Last time I’ve asked you to perform one task (to play against a computer and to use the defensive ideas I gave you). Those who tried to perform this task found that it is almost impossible to do it practically.

What is Your Plan (PART-2)

In the previous lesson we were talking about a PLAN for your chess progress. Random advancement leads nowhere. A clear plan, on the other hand, can bring you to your goal quickly and efficiently.
So, how to plan your chess progress? Being chess players, planning should be something very familiar to us.
How do you begin thinking about your plan while playing a chess game? You begin by evaluating the current position first.
You can’t think instantly about future plans because your plans need to based on something concrete.

The most powerful ideas in chess

I am glad to present you the new lesson. This issue’s topic is: “The most powerful ideas in chess”. Here we will talk about “what are the most powerful ideas in chess?” and “what works best in chess?”.
However, first I’d like to discuss another question. What does a man do in a critical situation?He/she makes the SIMPLEST and the most AUTOMATIZED action. If someone has no automatized actions for such situations – he usually freezes with fear and does nothing at all (or becomes panic).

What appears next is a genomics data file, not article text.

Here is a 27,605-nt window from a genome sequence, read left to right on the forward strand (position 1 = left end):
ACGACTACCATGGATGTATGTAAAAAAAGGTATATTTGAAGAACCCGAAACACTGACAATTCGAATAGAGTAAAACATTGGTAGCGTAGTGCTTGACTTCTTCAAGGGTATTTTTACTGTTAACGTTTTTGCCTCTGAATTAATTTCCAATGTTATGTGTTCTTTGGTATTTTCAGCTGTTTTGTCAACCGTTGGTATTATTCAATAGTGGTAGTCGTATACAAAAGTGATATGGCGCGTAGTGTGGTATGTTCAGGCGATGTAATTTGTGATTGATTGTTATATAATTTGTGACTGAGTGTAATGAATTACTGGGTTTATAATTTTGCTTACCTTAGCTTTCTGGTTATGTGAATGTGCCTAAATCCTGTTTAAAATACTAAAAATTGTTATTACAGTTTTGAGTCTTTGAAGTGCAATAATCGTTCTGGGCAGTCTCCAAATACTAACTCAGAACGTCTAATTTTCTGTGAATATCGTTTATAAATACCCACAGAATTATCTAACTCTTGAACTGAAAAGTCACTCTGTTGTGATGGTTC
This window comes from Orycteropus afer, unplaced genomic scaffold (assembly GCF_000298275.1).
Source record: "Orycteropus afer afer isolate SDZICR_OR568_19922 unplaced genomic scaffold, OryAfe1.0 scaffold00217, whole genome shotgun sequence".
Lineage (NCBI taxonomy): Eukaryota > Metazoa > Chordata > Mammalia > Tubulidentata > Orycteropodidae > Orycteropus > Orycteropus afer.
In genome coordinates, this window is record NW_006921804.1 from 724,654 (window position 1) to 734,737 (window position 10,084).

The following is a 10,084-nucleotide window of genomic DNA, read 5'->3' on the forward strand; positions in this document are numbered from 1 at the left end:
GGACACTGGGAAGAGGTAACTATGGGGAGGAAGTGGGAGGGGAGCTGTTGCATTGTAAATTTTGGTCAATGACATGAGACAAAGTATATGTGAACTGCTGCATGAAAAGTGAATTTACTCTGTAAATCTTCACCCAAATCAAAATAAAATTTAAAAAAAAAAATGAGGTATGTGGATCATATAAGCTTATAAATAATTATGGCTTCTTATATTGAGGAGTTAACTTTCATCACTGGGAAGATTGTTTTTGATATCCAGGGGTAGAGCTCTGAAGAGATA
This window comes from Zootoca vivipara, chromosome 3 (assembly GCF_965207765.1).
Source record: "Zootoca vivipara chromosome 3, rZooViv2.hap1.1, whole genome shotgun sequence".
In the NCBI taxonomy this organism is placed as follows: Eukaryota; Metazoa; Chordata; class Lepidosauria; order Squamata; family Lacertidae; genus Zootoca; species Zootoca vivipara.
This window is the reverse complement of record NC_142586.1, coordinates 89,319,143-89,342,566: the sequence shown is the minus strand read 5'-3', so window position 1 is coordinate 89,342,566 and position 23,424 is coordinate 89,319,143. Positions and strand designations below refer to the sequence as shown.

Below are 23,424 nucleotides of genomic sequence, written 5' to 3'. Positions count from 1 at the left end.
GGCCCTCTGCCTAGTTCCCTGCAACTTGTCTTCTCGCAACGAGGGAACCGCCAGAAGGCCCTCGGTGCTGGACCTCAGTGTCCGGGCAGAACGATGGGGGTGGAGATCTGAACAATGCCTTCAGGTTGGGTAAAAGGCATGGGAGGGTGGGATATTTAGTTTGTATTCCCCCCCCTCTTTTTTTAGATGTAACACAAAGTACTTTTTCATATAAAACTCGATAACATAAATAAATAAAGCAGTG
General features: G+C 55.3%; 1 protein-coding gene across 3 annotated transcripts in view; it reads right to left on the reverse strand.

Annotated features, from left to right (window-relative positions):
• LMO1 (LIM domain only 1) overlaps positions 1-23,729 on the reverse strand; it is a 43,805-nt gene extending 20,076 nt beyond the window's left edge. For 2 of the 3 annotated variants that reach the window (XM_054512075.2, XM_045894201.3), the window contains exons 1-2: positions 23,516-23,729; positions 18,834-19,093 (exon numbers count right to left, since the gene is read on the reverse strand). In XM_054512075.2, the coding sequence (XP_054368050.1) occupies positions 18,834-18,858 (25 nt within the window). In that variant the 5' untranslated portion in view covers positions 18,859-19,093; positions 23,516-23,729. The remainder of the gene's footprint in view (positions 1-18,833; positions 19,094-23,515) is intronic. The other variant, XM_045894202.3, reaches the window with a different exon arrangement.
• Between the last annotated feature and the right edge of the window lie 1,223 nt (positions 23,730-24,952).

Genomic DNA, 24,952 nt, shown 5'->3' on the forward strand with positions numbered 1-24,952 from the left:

Why do I ask you about critical situations?

The Value Of Chess (Part-2)

Before reading this lesson you may like to review or read the first part. Here it is: LINK
In the first part of this lesson we were talking about a positive influence of chess on you:
 Chess trains your mental skills.
 Chess gives you deep understanding of strategical principles.
If that sounds logical, then why is it that MOST chess players can’t seem to apply their trained mental skills in reality? Read on!

The Value Of Chess

First off, a word of warning: this lesson is NOT for everybody! Instead of giving you answers, I’ll keep asking you questions. This isn’t some passive reading stuff. You’ll need to keep THINKING all the time…Sounds frightening? :)

What is Your Plan?